Much of how people age depends on genetics, environmental factors, and lifestyle and nutritional choices, but did you know that much of the aging process can depend on gender as well?
Men and women age differently. For example, men and women have consistently different bone structure. The opening in the skull around the eyes in men is much larger than it is women. Because there is less bone support in that area, men typically have more hollow, deep-set eyes that tend to develop more bags in comparison to women as they age. What other aging differences are there between men and women? Let’s take a look:
Across the world and across generations, it seems that women often outlive men. Doctors and scientists have attributed differences in life expectancy to a variety of factors. Women are less prone to heart-related diseases and smoking-related illnesses compared to men because these diseases and conditions occur later in life for many women. This can be attributed to a woman’s supply of estrogen, which helps make arteries strong and flexible. Women also tend to make healthier lifestyle choices and get screened and tested for health issues more frequently and far earlier in life.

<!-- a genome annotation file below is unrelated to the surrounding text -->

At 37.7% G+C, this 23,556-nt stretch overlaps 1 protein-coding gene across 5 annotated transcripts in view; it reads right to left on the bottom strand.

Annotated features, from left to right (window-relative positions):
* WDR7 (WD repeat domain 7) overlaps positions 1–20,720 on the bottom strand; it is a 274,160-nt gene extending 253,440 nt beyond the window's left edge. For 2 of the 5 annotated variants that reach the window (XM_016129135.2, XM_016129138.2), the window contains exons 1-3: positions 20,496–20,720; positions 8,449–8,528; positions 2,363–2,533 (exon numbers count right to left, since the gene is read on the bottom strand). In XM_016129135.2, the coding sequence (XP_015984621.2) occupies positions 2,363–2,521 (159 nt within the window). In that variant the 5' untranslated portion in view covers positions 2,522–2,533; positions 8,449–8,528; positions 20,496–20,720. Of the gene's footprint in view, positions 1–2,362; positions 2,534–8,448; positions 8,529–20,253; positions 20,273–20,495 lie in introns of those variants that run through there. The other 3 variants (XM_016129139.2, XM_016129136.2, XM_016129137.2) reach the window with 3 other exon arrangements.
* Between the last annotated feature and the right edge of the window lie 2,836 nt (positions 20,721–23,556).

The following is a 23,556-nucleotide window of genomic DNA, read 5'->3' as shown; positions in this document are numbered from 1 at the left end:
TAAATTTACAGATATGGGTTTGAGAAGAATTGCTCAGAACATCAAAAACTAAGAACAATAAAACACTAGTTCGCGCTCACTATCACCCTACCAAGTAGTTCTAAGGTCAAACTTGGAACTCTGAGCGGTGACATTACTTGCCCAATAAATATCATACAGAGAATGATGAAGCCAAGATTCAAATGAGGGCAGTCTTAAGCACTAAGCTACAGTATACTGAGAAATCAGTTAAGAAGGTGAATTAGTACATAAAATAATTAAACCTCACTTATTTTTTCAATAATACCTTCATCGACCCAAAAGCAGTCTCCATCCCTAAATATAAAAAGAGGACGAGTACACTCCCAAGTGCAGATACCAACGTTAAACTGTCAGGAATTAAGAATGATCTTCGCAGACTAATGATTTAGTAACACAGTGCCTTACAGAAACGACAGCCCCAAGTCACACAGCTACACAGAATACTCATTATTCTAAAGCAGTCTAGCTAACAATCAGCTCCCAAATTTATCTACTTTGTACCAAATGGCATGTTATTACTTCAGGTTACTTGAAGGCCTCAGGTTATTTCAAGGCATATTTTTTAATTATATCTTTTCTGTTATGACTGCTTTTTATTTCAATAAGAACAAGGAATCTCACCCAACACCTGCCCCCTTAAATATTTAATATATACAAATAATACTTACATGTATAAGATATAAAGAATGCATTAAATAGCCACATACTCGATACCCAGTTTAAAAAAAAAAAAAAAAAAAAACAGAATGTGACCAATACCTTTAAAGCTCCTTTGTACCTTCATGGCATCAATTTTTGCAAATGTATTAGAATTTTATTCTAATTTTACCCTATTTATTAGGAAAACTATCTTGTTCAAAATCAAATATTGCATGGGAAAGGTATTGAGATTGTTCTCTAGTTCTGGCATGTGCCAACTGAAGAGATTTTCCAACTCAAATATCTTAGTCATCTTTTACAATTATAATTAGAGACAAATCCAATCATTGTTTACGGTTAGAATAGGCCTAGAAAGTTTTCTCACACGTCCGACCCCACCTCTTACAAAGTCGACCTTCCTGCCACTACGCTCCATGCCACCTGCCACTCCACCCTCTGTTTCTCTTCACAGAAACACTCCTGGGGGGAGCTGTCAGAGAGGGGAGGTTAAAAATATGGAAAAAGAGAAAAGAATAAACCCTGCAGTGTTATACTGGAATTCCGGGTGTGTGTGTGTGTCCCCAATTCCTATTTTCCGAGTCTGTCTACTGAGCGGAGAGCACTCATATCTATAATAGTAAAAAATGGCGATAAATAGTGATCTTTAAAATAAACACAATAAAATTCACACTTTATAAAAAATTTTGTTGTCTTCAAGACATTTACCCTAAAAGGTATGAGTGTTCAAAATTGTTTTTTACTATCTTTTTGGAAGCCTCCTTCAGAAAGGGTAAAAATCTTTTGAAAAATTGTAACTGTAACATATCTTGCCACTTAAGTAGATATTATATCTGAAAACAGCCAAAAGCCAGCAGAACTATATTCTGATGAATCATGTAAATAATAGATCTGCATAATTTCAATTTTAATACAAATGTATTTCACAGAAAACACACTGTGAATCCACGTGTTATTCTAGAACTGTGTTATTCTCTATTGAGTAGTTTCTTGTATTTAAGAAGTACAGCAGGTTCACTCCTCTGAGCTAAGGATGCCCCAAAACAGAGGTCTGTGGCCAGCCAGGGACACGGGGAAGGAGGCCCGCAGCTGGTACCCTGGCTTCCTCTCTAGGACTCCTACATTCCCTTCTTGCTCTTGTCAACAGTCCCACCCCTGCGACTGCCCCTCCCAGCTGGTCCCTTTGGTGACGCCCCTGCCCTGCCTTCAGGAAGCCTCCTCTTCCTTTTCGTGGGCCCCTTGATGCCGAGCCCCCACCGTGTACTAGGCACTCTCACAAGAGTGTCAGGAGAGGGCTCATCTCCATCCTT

From more physically-demanding or more labor intensive career choices to high-adrenaline recreational decisions, men have been shown to make riskier decisions. According to the Centers for Disease Control and Prevention (CDC), unintentional injuries are the third leading cause of death in men, whereas it is sixth for women. This is in part due to the frontal lobe—a part of the brain that deals with responsibility and risk calculation—which develops more slowly in men.
Some of the greatest differences between men and women occur at the hormonal level. This can be seen in the differences between menopause and andropause. For women, menopause occurs around the age of 50 and happens when a woman stops menstruating and stops producing estrogen. For men, hormonal differences occur less drastically and overtime. Testosterone levels decline slowly and, unlike menopause, men can still reproduce and create sperm well into their old age.
Stronger Social Ties
Long-lasting and strong relationships have been shown to benefit the life expectancy and increase the quality of life in most adults. A 2010 study at Brigham Young University suggested that people with strong social connections have a 50% lower chance of dying than those with fewer social connections. A stronger social network or a strong bond with another person can promote better emotional health and a happier disposition. Friends often hold each other accountable for physical, mental, and emotional checkups.
Gender is one of the biggest factors in terms of how men and women age. Between gender, genetics, environmental factors, nutrition, and lifestyle habits, it’s a fact of life that people age differently.